Prayer tips from “Honest to God” by Bill Hybels

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Pastor Laurie Barnes writes

In 1990, when I was just beginning to hunger to grow deeper in my knowledge and experience of prayer, I came across the book Honest to God by Bill Hybels.

At the time, I didn’t know that Bill Hybels was the Senior Pastor of the amazing Willow Creek Church in Chicago.  However, I did know that many of the things he wrote about in that book really resonated with my soul. 


The four questions that Bill said he always asked when he prayed have really stuck with me over the years.  Hybels made the point that a very key, and often overlooked, aspect of prayer is the listening part.  He stated that in his daily prayer time, he always asked four questions, one at a time, and then really listened to hear God’s direction.  Sometimes, even after an extended time of listening, he would not really receive any clear direction on one of the questions but usually he would.  The four questions that Bill Hybels says he asks during his prayer time are:

(1)   What is the next step in my relationship with You?

(2)   What’s the next step in the development of my character?

(3)   What’s the next step in my family life?

(4)   What’s the next step in my ministry/career/job?


As we enter into the season of Lent, this may be a good time to incorporate the spiritual practice of listening into our prayer times.  I really think God has a lot to say to us – if we have the ears to hear!


Five Fingers of Prayer

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Pastor Laurie Barnes writes

Have you discovered the “five fingers of prayer” method of intercessory praying?  I’m sorry to say that I do not know who originated this but I have read it on circulating e-mails before so I think it can now be considered part of the public domain.  It is a useful prayer tool that may be a way to re-think how you pray.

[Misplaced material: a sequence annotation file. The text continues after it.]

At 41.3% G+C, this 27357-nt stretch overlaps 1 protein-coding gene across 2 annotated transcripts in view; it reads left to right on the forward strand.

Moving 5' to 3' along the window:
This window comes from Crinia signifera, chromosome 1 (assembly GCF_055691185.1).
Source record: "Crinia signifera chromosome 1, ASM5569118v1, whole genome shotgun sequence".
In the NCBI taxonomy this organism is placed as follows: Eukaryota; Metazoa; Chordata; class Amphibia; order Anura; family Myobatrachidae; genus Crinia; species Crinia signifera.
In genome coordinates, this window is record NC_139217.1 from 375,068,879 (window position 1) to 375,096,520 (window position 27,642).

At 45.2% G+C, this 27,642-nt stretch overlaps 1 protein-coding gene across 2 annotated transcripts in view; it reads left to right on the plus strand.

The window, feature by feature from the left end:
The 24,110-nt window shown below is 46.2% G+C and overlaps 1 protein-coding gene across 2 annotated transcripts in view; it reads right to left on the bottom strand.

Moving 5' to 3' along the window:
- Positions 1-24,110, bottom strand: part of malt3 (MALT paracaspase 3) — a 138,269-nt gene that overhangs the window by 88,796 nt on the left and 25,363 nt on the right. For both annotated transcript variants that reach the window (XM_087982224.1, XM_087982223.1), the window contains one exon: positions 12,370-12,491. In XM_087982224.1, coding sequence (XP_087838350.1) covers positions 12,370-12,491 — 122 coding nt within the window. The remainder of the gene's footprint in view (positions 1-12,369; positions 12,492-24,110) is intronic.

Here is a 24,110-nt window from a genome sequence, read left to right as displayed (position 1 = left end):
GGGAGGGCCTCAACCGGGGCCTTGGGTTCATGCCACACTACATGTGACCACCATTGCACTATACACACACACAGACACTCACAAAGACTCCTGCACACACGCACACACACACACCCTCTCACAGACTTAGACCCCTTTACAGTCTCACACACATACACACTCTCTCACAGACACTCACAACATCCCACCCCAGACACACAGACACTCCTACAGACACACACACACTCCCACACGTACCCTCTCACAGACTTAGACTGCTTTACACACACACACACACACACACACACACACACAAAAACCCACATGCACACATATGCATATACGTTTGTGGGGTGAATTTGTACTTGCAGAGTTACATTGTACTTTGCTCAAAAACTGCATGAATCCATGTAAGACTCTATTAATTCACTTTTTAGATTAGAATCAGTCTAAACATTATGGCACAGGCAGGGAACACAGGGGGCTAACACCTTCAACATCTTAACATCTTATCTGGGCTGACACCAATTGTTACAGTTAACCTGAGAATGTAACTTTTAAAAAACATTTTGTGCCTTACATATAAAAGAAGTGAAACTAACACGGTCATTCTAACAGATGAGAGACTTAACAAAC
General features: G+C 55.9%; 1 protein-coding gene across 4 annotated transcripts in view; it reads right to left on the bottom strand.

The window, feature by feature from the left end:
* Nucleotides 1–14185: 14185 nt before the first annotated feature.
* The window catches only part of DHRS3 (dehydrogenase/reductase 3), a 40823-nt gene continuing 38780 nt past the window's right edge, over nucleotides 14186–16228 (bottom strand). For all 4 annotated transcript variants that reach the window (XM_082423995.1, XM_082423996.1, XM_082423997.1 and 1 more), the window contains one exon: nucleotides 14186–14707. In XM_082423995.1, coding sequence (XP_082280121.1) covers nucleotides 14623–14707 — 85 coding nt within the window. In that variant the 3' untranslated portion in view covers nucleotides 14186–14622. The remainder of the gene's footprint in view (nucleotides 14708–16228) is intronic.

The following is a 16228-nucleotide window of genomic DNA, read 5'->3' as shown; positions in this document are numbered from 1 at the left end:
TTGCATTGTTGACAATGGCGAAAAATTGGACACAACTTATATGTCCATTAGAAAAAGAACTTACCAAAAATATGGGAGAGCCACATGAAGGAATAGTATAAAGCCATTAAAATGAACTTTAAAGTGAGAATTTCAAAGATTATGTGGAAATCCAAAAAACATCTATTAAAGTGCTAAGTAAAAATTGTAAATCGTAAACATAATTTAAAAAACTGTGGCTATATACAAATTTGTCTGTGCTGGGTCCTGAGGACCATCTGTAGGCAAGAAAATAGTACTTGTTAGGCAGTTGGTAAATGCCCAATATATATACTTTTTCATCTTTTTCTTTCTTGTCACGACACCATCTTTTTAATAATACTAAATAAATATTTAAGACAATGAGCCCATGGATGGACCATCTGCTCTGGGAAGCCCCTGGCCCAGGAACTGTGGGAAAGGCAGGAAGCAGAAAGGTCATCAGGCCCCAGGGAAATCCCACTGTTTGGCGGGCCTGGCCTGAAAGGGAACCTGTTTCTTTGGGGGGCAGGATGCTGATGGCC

The Five Fingers of Prayer (with some Church of the Resurrection additions)
1. Your thumb is nearest to you. Begin your prayers by praying for those closest to you. They are the easiest to remember. To pray for our loved ones is, as C. S. Lewis once said, a “sweet duty”.

2. The next finger is the pointing finger. Pray for those who teach, instruct and heal. This includes teachers, doctors, and ministers and our own Pastor Adam and other staff members. They need support and wisdom in pointing others in the right direction. Keep them in your prayers. 

3. The next finger is the tallest finger. It reminds us of our leaders. Pray for President Obama, leaders in business and industry, and administrators. These people shape our nation and guide public opinion. They need God’s guidance.

4. The fourth finger is our ring finger. Surprising to many is the fact that this is our weakest finger– as any piano teacher will testify. It should remind us to pray for those who are weak, in trouble or in pain. These can be both people we know and also those in our world that we may not be able to name.  They need our prayers day and night. You cannot pray too much for them.